After a string of attacks that are believed to have been carried out by a local armed group, peacekeepers in the Democratic Republic of the Congo uncovered mass graves containing the bodies of 49 civilians. The graves were discovered in two villages located in the northeastern part of the Ituri province, around 30 kilometers (19 miles) east of the town of Bunia, according to Farhan Haq, the deputy spokesperson for the United Nations, who talked with the media on Wednesday in New York.
A total of 42 victims, including six children, were found in a mass grave in the village of Nyamamba, and he stated that the bodies of seven other men were recovered in another community called Mbogi.
“After receiving reports of attacks on civilians carried out by CODECO militias over the weekend, peacekeepers immediately dispatched a patrol to the region in question and began investigating the situation.” “At this point, they made the horrible findings,” he stated, referring to the armed group that is commonly referred to as the Cooperative for the Development of Congo (CDF).
Haq stated that the United Nations was pressing for an investigation to determine whether or not there was a connection between the attacks and the mass graves. He also said that the United Nations Regional Peacekeeping Operation, or MONUSCO, was “helping the Congolese judicial system investigate the attacks” and had asked for “the perpetrators to be brought to justice.”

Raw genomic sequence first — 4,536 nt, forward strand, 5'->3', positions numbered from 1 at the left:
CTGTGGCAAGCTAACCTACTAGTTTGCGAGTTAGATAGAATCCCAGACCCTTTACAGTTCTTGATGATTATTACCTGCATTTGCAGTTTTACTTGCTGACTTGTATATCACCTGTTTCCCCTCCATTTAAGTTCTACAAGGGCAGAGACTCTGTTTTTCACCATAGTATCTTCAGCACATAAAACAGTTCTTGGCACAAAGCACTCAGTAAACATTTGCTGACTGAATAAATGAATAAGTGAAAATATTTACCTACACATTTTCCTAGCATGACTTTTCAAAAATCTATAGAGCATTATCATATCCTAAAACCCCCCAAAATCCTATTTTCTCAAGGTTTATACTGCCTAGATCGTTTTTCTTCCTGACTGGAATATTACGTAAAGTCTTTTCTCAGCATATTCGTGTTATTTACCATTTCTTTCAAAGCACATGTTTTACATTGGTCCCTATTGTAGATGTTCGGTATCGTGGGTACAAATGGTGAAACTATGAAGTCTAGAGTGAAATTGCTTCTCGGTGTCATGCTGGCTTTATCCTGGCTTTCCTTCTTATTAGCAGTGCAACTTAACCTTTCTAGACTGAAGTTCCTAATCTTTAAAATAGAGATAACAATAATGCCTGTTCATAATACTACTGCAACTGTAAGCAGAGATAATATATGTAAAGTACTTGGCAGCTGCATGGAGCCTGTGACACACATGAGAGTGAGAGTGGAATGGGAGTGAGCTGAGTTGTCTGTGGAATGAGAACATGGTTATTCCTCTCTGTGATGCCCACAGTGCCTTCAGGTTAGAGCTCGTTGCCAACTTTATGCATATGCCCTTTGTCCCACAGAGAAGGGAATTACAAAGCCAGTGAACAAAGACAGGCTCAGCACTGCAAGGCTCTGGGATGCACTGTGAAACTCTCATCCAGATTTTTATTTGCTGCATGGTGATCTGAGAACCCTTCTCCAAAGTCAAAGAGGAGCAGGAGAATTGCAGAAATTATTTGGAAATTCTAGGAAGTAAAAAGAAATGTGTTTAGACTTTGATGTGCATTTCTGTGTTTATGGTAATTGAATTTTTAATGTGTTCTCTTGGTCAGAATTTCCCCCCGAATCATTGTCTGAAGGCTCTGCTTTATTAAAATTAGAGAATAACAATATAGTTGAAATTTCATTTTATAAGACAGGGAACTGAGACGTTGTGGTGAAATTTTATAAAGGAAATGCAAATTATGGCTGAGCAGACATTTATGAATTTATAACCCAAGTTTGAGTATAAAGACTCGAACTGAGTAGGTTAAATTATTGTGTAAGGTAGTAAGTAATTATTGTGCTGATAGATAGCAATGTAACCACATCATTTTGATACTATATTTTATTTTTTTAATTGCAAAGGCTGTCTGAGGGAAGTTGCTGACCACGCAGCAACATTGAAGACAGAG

After the assassination of a teacher from the Lendu community, which triggered reprisal attacks from CODECO, which claims to represent the ethnic group, Ituri, a volatile province bordering Uganda, has seen a spate of violence in recent weeks. The death of the teacher was attributed by CODECO to a competing militia group known as Zaire, which asserts that it represents the Hema ethnic community. Before a European peacekeeping team got involved in 1999, a long-running fight between the Lendu and Hema communities killed tens of thousands of people between 1999 and 2003.
Since December, at least 195 civilians have been killed, 68 have been wounded, and 84 have been kidnapped as a result of attacks that have been attributed to CODECO and Zaire militias. On Wednesday, Haq issued a warning that there has been a “significant deterioration of the security situation” in Ituri.